Skip to main content

People walk the picket line in front of Lorne Park Secondary School Ontario on May 4, 2015.

Mark Blinch/The Globe and Mail

What's holding up the Ontario teacher talks?

Union leaders for secondary and elementary school teachers have repeatedly pointed to a few sticking points at contract negotiations over the past few weeks. Here are some demands they say the province has made that their members aren't ready to accept:

ETFO

Story continues below advertisement

  • Managing teachers’ preparation time: Sam Hammond, president of the Elementary Teachers’ Federation of Ontario, has said managers want to “micromanage” teachers’ non-classroom work hours, which is time dedicated to preparing lessons and other work supporting teaching time, rather than leaving it self-directed.
  • Controlling student testing: Rather than letting teachers decide what kind of diagnostic testing their pupils need, school administration would help make those decisions under the contract offer, Mr. Hammond said. “Their professional judgment should be respected on that,” he said. The head of the Ontario Public School Boards Association, Michael Barrett, said principals used to be part of that process and should now be again.
  • Supervising students out of the classroom: This proposal would affect occasional teachers in particular, as it would ask them to spend more time watching students at recess and lunch than they do now, Mr. Hammond said. But, in those non-classroom hours, the teachers fear that the new rules could be overly broad, requiring them “to do whatever’s required by an administrator.”

OSSTF

  • Increasing class sizes: Right now, Ontario schools are strictly required to maintain a certain average class size in each program. The province and Ontario Public School Boards Association want to eliminate those class size “caps” to give them more flexibility, according to the boards association. Teachers are balking at the idea of bigger classes – and the idea that there would be no upper limit at all, said Paul Elliott, president of the Ontario Secondary School Teachers’ Federation.
  • Spending more time supervising students: Teachers have been asked to increase the hours they spend supervising students in hallways and over lunch, in some cases more than doubling the time. The board association says this would help boards cut down on hiring extra staff.
  • Managing teacher time: Teachers believe that the province wants to impose new controls on their non-classroom time, though they are not sure exactly what the effect would be. They see this as their “self-directed time” and something better left to their professional judgment, Mr. Elliott said.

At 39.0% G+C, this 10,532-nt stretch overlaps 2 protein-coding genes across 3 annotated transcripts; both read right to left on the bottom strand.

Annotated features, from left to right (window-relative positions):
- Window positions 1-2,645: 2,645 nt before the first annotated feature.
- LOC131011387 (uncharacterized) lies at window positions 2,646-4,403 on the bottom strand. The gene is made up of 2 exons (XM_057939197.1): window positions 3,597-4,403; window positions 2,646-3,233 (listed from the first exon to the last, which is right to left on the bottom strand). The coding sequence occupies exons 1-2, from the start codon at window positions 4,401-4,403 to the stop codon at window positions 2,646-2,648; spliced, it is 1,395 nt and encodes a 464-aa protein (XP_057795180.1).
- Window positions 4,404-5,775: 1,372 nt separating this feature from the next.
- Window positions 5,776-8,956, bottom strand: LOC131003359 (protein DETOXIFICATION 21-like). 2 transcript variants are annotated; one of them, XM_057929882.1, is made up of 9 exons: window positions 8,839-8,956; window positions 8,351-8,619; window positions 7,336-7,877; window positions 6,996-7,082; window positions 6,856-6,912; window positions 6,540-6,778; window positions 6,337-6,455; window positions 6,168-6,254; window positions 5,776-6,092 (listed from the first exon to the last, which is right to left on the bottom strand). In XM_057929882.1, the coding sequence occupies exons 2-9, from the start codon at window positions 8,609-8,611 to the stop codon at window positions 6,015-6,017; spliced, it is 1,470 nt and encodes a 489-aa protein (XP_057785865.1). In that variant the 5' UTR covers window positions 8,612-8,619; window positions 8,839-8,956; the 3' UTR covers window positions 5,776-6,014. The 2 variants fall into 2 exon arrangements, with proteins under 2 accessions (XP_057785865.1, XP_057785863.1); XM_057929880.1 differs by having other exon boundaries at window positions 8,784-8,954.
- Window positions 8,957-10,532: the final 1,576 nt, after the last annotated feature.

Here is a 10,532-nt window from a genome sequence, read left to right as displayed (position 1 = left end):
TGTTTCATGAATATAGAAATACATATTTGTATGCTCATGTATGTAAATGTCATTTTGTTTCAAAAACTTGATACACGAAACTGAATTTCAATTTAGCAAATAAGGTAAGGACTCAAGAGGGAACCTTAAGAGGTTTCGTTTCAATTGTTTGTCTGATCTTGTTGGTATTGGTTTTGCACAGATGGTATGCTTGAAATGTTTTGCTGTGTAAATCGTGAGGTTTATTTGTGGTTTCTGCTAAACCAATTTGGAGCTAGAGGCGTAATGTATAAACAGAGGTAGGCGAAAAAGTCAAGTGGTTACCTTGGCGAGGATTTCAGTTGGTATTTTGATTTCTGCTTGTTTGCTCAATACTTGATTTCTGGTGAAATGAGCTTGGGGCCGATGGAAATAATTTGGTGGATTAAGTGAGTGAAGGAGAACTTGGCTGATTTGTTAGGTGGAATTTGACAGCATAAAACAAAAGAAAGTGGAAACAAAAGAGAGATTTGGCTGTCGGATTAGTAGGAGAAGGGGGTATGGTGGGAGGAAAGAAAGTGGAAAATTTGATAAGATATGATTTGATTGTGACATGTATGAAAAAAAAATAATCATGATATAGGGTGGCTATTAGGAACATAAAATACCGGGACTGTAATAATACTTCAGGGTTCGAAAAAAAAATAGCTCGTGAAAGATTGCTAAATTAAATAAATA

Report an error Editorial code of conduct
Comments

Welcome to The Globe and Mail’s comment community. This is a space where subscribers can engage with each other and Globe staff. Non-subscribers can read and sort comments but will not be able to engage with them in any way. Click here to subscribe.

If you would like to write a letter to the editor, please forward it to letters@globeandmail.com. Readers can also interact with The Globe on Facebook and Twitter .

Welcome to The Globe and Mail’s comment community. This is a space where subscribers can engage with each other and Globe staff. Non-subscribers can read and sort comments but will not be able to engage with them in any way. Click here to subscribe.

If you would like to write a letter to the editor, please forward it to letters@globeandmail.com. Readers can also interact with The Globe on Facebook and Twitter .

Welcome to The Globe and Mail’s comment community. This is a space where subscribers can engage with each other and Globe staff.

We aim to create a safe and valuable space for discussion and debate. That means:

  • All comments will be reviewed by one or more moderators before being posted to the site. This should only take a few moments.
  • Treat others as you wish to be treated
  • Criticize ideas, not people
  • Stay on topic
  • Avoid the use of toxic and offensive language
  • Flag bad behaviour

Comments that violate our community guidelines will be removed. Commenters who repeatedly violate community guidelines may be suspended, causing them to temporarily lose their ability to engage with comments.

Read our community guidelines here

Discussion loading ...

Due to technical reasons, we have temporarily removed commenting from our articles. We hope to have this fixed soon. Thank you for your patience. If you are looking to give feedback on our new site, please send it along to feedback@globeandmail.com. If you want to write a letter to the editor, please forward to letters@globeandmail.com.
Cannabis pro newsletter